America, with Catholic Americans in lock-step, thus marched forward to nurture what St. Cyril of Alexandria called “dypsychia”: a two-spirited existence. On the one hand, it loudly proclaimed outward commitment to many traditional doctrines and “moral values” making it look spiritually healthy. On the other, it allowed “the practical life”, to which it was really devoted, to be defined by whatever the strongest and most successful men considered to be most important, silencing discussion of the gross contradiction by laughing such fruitless intellectual quibbles out of the parlors of a polite, common-sense guided society. It marched this approach into Europe in 1945, ironically linking up with one strain of Modernism that itself encouraged Catholic abandonment to the direction of anti-intellectual “vital energies” and “mystique”.  Vitalism and Americanism in tandem then gave us Vatican II which, concerned only with “getting the practical pastoral job done”, has destroyed Catholic doctrine infinitely more effectively than any mere straightforward heretic like Arius could have done. Under the less parochial sounding name of Pluralism, it is the very force which Cardinal Ratzinger is criticizing inside the European Union, and which is now spreading high-minded “moral values”, “freedom”, and “democracy” around the globe through the work of well-paid mercenaries and five hundred pound bombs.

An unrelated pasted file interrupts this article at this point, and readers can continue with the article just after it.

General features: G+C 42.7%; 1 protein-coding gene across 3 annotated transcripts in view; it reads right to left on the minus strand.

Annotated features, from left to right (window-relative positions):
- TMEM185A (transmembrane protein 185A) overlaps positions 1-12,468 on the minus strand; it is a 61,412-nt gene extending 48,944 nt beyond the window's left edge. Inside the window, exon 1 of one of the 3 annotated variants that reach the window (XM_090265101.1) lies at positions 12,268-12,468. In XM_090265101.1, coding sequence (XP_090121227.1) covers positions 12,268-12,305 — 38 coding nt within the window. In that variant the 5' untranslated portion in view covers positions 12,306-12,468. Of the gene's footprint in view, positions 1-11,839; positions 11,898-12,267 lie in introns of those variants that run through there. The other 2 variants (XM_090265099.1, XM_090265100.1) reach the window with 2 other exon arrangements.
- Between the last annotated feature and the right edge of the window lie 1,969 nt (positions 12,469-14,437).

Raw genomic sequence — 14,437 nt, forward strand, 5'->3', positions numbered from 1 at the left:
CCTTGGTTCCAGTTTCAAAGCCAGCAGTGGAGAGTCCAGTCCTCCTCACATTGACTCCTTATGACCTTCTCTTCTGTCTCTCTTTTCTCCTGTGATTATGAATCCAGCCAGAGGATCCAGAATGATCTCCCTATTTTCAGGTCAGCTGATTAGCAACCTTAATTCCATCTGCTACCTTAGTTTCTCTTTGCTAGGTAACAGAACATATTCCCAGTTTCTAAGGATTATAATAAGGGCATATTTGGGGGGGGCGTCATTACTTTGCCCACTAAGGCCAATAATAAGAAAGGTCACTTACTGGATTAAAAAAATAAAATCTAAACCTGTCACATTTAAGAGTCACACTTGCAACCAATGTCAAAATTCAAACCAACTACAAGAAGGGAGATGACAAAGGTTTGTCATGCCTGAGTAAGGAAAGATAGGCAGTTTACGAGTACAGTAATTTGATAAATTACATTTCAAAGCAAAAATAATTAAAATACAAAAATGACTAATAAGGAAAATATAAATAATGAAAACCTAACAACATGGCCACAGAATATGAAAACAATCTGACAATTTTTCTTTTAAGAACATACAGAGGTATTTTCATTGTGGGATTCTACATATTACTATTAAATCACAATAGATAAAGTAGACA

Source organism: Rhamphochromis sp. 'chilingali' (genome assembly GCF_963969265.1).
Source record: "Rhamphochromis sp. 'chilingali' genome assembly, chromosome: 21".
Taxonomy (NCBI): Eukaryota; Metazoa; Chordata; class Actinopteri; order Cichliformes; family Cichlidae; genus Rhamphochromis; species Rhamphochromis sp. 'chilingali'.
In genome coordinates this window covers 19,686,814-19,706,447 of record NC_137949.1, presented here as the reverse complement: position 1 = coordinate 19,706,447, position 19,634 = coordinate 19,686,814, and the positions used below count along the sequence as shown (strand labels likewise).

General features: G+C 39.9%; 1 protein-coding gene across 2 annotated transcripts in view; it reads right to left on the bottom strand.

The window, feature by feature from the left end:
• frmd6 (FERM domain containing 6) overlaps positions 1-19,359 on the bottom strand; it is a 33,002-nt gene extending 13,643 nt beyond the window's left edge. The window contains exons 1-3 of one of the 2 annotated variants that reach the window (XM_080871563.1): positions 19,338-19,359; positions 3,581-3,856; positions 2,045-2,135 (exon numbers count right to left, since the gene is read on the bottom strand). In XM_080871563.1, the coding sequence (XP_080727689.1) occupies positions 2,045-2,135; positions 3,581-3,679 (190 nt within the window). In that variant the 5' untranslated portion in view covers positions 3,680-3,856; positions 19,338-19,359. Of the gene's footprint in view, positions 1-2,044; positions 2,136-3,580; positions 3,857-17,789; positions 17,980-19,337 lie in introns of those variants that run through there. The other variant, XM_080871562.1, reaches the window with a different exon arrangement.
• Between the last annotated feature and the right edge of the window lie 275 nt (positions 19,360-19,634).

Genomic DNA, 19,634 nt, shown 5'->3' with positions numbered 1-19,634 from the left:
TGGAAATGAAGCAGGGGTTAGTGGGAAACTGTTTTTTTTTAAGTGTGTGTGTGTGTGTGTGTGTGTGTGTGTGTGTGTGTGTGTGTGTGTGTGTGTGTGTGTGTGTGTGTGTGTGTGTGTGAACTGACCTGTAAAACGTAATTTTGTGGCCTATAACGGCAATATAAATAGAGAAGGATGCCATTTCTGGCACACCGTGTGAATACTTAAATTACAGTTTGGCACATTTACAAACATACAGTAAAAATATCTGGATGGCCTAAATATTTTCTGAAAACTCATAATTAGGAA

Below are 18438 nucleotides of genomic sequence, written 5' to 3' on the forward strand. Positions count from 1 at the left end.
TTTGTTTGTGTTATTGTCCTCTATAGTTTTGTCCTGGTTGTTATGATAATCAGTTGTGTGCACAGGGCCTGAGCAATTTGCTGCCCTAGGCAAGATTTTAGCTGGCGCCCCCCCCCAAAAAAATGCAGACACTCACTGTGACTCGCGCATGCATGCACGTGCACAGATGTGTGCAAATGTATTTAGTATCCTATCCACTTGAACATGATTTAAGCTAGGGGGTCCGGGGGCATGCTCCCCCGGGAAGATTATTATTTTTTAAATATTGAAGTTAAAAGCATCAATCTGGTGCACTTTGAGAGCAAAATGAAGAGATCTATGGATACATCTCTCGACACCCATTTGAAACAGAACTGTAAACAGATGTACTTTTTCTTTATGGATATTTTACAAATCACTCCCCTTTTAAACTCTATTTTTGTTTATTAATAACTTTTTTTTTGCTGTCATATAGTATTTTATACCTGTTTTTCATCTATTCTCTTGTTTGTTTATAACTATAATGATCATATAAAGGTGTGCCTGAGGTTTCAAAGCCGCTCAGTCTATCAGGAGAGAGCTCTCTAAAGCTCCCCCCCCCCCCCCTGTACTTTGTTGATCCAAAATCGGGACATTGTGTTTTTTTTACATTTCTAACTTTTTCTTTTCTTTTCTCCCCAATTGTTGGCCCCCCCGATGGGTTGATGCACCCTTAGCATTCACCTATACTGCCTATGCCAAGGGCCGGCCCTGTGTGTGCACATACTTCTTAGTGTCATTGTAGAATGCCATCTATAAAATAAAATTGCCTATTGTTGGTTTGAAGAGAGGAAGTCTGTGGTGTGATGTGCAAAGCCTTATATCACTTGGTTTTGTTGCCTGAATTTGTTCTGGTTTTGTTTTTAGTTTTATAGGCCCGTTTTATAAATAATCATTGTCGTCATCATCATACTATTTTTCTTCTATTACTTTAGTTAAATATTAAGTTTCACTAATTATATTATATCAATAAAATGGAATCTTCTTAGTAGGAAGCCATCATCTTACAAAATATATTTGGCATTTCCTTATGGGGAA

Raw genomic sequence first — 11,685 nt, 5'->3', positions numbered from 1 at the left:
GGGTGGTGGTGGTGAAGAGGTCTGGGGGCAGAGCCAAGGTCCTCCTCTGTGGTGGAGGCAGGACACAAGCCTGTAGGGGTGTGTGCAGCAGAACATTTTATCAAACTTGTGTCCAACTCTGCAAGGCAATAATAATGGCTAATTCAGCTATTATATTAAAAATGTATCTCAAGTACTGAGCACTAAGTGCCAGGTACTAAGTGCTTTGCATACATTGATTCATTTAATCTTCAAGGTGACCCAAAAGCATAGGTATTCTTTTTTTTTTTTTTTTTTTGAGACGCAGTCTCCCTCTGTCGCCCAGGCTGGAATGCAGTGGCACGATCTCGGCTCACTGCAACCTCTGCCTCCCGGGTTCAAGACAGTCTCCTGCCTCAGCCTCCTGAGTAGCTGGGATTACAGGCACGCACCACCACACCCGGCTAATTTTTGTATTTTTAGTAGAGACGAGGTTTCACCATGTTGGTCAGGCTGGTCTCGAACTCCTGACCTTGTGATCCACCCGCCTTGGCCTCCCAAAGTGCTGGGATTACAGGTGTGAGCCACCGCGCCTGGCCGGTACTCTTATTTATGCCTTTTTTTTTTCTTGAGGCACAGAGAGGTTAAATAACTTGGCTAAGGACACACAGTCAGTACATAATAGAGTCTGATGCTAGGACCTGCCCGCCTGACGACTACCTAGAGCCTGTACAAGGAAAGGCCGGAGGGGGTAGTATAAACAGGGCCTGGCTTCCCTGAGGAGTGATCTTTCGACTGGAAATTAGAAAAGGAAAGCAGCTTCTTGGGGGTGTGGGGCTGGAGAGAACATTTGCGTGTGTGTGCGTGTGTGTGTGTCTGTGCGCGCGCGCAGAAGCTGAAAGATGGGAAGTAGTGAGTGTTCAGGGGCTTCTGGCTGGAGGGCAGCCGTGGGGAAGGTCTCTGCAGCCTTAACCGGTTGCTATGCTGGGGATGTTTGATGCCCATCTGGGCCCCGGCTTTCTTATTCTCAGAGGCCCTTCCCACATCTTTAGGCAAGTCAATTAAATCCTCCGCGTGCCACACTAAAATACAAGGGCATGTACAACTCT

If, heaven forbid, Cardinal Ratzinger honestly believes that true religion prospers under our system better than under any other, he is urging upon Catholics that spiritual and intellectual euthanasia which Americanism-Vitalism-Pluralism infallibly guarantees. The fate of many conservative Catholic enthusiasts for this false God, in their response to the war in Iraq, should be one among an endless number of warnings to him. No one is more publicly committed to orthodoxy than they are. No one praises the name and authority of the Pope more than they do. And yet never have I heard so many sophistic arguments reducing to total emptiness both profound Catholic teachings regarding the innocence of human life, as well as the value of the intellect in understanding how to apply those teachings to practical circumstances, as I have heard coming from their circles.

May God save His Eminence from adulation of a system that waves the flag of moral righteousness and then tells us that we are simply not permitted to use our faith and reason to recognize a wicked, fraudulent war for the anti-Catholic disaster that it is; an evil that a number of Catholics are some day legitimately going to have to apologize for having helped to justify. May God save His Eminence from a religiosity which will eventually line “fundamentalist” Catholic “terrorists” against the wall along with other “divisive” enemies of the system who cannot live or die under a regime of dypsychia.

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TOPICS: Apologetics; Catholic
KEYWORDS: americanism; catholic; ratzinger; secularization
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Comment #141 Removed by Moderator

To: Great Prophet Zarquon

Take all the time you need. I'm just going to just kind of wait it out until I hear you explain to me why a monarchist has no place in your Americanist society.

142 posted on 12/12/2004 10:39:27 PM PST by pascendi (Quicumque vult salvus esse, ante omnia opus est, ut teneat catholicam fidem)